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Anti-immigration candidates defeated

Members of the Sierra Club have rejected a slate of candidates for the Club's board who had been characterized as "outsiders" and who had been criticized for their anti-immigration views. Among the defeated candidates was the former Governor of Colorado, Richard D. Lamm.

This result shows that the advocates of restricting immigration haven't made much headway in persuading environmentalist liberals of their ideas. Why is this?

Perhaps the most important reason is that the loudest voices opposing immigration are those of far-right politicians like Representative Tom Tancredo (R, Colorado). Mr. Tancredo praises almost everything George W. Bush does, except of course for his "amnesty" program for illegal Mexican workers.

More importantly, though, the non-uberpatriot advocates of restrictions on immigration simply haven't made their case well enough. Which is too bad, because they do have a case. They've failed to explain how restricting immigration isn't the same thing as restricting the freedom to travel. They've failed to put forth any convincing arguments for why denying citizenship is different from callously denying poverty-stricken immigrants the vital opportunity to rise out of poverty and misery.

I personally do not favor the harsh immigration restrictions advocated by people like Rep. Tancredo. But I recognize an intuitive sense that handing out citizenship without any restrictions whatsoever would not be a good idea.

I'm counting on other people who know more about this issue than I do to make some non-racist, non-fascist arguments for sensible limits to immigration.


I should say that Mr. Tancredo courageously voted against the Medicare Prescription Drug Improvement and Modernization Act (PDIMA), a Bush-supported giveaway to the pharmaceutical industry that even supporters worry will hamper Bush's re-election chances. Tancredo should be complemented for his spirit of independence.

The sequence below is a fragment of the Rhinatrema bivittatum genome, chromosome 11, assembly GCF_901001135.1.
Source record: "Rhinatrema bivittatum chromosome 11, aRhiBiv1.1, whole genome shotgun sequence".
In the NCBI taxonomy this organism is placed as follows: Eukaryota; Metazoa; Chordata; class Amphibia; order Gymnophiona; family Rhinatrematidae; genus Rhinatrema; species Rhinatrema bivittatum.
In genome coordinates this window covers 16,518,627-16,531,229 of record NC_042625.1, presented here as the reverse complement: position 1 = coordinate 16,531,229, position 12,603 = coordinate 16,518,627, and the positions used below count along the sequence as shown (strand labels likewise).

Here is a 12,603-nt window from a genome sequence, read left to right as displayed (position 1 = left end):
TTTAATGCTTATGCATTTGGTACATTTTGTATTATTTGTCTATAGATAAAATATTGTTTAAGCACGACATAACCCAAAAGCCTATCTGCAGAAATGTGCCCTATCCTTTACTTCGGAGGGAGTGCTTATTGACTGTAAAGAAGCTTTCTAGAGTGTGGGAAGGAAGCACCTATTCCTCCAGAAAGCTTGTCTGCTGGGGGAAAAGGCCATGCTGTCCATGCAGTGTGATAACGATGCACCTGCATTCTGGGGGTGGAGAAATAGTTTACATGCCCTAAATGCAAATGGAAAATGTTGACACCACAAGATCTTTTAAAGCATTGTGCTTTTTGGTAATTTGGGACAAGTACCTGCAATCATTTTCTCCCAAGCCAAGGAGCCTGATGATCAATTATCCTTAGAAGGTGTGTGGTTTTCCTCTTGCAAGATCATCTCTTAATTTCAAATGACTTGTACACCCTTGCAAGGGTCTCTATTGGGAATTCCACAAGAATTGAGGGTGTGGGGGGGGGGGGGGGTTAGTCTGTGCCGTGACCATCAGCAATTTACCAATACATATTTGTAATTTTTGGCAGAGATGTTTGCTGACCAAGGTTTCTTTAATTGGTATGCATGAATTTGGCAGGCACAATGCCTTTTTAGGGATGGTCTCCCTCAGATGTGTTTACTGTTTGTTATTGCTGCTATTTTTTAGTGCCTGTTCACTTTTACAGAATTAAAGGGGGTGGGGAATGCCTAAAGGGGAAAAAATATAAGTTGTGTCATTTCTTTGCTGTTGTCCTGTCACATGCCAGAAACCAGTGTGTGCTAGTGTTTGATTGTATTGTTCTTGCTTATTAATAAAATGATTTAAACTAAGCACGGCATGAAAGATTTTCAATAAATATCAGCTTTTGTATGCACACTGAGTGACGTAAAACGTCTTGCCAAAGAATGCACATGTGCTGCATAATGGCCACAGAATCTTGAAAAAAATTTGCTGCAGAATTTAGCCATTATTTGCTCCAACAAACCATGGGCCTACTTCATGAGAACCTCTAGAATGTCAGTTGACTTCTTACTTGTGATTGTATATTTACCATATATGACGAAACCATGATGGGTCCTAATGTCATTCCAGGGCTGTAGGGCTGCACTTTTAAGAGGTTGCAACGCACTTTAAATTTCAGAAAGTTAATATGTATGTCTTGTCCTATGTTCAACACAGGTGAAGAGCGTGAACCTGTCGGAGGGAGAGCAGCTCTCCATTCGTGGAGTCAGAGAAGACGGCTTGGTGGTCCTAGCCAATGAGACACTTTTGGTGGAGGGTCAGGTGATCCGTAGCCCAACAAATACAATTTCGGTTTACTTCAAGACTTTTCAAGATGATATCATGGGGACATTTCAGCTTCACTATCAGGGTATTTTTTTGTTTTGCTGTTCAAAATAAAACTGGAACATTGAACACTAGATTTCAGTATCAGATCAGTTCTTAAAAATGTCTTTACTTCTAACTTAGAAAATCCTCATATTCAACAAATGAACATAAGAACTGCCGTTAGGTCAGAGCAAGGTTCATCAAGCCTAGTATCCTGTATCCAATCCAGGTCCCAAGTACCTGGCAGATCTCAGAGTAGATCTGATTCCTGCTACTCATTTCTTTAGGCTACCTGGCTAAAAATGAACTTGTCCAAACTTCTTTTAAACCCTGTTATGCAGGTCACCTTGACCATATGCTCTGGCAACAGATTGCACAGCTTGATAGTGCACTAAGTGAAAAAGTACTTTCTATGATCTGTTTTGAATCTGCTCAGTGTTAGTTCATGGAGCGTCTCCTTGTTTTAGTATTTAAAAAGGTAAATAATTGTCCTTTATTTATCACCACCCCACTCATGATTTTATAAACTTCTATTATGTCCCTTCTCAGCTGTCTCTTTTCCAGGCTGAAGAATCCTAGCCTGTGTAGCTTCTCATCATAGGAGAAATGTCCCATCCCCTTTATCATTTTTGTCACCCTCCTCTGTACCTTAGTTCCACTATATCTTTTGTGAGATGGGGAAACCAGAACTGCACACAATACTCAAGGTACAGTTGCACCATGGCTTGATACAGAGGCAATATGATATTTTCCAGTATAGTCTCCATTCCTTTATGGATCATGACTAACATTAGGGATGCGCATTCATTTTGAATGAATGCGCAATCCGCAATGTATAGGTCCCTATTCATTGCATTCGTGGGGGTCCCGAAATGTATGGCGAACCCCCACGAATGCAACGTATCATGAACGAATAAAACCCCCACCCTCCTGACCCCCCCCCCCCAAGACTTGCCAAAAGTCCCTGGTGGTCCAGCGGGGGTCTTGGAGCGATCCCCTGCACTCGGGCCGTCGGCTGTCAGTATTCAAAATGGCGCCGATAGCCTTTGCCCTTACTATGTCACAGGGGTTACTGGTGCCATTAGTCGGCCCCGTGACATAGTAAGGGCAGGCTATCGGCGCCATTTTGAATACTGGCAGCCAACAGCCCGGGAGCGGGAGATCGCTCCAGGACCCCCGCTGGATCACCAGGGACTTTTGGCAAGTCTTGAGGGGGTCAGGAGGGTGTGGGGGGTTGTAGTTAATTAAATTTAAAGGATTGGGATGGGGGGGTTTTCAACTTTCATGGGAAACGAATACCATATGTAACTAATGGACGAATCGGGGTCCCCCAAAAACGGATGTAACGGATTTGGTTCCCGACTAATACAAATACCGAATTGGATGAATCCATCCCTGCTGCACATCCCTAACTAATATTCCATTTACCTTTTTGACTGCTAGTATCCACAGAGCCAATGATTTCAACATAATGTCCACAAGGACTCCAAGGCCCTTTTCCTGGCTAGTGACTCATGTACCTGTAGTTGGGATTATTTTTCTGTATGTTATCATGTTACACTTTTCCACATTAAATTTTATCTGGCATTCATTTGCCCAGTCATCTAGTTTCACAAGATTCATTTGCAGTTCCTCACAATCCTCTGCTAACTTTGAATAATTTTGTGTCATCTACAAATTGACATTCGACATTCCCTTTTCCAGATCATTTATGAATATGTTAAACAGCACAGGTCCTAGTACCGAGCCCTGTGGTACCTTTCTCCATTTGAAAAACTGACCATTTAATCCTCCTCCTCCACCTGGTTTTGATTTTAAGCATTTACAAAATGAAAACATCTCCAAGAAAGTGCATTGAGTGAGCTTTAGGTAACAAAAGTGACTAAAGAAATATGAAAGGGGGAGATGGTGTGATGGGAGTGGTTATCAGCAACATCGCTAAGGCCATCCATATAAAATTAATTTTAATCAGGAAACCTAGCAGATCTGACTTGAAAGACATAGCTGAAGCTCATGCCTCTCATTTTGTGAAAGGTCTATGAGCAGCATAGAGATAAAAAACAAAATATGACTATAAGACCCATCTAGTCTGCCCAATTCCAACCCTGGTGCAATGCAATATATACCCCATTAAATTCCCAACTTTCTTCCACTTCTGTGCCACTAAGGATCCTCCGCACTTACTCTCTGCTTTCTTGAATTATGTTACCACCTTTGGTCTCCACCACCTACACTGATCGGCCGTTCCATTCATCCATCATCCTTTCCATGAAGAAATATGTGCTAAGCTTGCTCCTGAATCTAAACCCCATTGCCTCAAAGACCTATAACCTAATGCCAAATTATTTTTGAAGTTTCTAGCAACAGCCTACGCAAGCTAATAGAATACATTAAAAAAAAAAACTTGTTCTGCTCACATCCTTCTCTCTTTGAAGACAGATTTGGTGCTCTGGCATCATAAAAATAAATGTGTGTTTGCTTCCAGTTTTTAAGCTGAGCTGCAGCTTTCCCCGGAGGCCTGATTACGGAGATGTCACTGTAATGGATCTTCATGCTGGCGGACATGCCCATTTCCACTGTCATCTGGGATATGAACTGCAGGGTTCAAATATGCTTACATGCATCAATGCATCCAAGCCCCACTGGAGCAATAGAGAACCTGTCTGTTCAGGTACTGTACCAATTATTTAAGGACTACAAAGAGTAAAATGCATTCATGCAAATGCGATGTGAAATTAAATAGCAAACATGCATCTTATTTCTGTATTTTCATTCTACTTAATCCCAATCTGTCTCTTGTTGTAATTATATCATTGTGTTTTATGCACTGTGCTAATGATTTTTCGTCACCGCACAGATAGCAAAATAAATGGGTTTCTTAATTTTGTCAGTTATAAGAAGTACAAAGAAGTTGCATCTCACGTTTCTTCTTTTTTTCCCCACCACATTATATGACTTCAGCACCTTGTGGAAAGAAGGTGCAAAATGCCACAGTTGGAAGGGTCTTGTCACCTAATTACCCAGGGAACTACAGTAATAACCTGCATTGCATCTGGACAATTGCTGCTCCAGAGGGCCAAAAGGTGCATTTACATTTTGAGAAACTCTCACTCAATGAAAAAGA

The Sierra Club's anti-immigration wing is basically saying that there are too many people in this country, and that its resources are over-taxed, hence a desire to stop the flow of immigrants into this country. In my opinion, this is NIMBYism. The problem isn't too many people in this country, although that may be a problem, it's that the world's population is growing too quickly. Environmental problems know no boundaries. But we don't provide adequate assistance to family planning programs overseas, because of our prudishness about birth control.
I am a grandson of immigrants, as many are, and some of my relatives perished in Hitler's ovens thanks to America's anti-immigration movement of the 20s and 30s, so maybe I'm a little biased, but the fact of the matter is, at this stage of the game, America's economy is heavily dependant on immigrants (and they are often the one's getting screwed the most), especially in the agricultural center. There is, of course, the pro-labor argument against immigration, that it drives down wages, and as a former chemist, who saw the field heavily dominanted by immigrants from Asia, I can understand this argument. However, in many cases, immigrants do work that Americans won't do. Finally, in many sectors, the threat to American wages is not because of immigrants, but more likely due to outsourcing. We need to work with other countries to improve labor conditions abroad. It will encourage people to do what they would naturally want to do, and that is to stay home. You think it's easy to just pick up anmd move?

Predictably, I have to weigh in on this. The argument for limiting immigration is self evident to anyone who doesn't want to live in a country of over a billion people which is where we're headed at current immigration levels. Yes, environmental ills know no boundaries but before we solve the problems of the globe let's work out a few of them here in the US. Immigrants "do the work Americans won't do" because they have depressed wages in many sectors to essentially below the subsistence level. If Wal-Mart had to start competing with Target for janitorial labor I can guarantee wages would rise. The sheer surfeit of labor provided by masses of immigrants is a great driving force in economic stratification.